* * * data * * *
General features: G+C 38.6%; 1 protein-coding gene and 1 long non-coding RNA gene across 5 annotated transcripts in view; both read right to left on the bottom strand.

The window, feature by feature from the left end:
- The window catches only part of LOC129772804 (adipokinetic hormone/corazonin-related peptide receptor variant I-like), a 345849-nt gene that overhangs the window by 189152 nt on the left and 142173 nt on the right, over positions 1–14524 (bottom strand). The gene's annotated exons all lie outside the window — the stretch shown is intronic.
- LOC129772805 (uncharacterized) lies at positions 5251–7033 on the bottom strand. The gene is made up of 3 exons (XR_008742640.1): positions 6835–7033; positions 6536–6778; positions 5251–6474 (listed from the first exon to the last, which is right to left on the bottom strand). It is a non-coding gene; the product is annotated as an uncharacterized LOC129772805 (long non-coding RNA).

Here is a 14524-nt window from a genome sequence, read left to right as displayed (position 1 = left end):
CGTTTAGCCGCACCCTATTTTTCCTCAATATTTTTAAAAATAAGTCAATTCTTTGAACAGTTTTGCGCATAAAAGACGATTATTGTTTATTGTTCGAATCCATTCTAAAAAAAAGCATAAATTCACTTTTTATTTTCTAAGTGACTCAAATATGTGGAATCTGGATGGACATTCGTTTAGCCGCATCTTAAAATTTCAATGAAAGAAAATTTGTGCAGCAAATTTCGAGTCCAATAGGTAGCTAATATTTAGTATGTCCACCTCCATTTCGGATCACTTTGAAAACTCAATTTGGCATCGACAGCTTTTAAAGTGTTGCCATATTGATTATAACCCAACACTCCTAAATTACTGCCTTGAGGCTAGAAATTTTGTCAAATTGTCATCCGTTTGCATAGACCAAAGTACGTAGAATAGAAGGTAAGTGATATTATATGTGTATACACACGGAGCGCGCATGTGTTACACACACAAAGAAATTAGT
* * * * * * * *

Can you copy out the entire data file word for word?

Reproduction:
General features: G+C 38.6%; 1 protein-coding gene and 1 long non-coding RNA gene across 5 annotated transcripts in view; both read right to left on the bottom strand.

The window, feature by feature from the left end:
- The window catches only part of LOC129772804 (adipokinetic hormone/corazonin-related peptide receptor variant I-like), a 345849-nt gene that overhangs the window by 189152 nt on the left and 142173 nt on the right, over positions 1–14524 (bottom strand). The gene's annotated exons all lie outside the window — the stretch shown is intronic.
- LOC129772805 (uncharacterized) lies at positions 5251–7033 on the bottom strand. The gene is made up of 3 exons (XR_008742640.1): positions 6835–7033; positions 6536–6778; positions 5251–6474 (listed from the first exon to the last, which is right to left on the bottom strand). It is a non-coding gene; the product is annotated as an uncharacterized LOC129772805 (long non-coding RNA).

Here is a 14524-nt window from a genome sequence, read left to right as displayed (position 1 = left end):
CGTTTAGCCGCACCCTATTTTTCCTCAATATTTTTAAAAATAAGTCAATTCTTTGAACAGTTTTGCGCATAAAAGACGATTATTGTTTATTGTTCGAATCCATTCTAAAAAAAAGCATAAATTCACTTTTTATTTTCTAAGTGACTCAAATATGTGGAATCTGGATGGACATTCGTTTAGCCGCATCTTAAAATTTCAATGAAAGAAAATTTGTGCAGCAAATTTCGAGTCCAATAGGTAGCTAATATTTAGTATGTCCACCTCCATTTCGGATCACTTTGAAAACTCAATTTGGCATCGACAGCTTTTAAAGTGTTGCCATATTGATTATAACCCAACACTCCTAAATTACTGCCTTGAGGCTAGAAATTTTGTCAAATTGTCATCCGTTTGCATAGACCAAAGTACGTAGAATAGAAGGTAAGTGATATTATATGTGTATACACACGGAGCGCGCATGTGTTACACACACAAAGAAATTAGT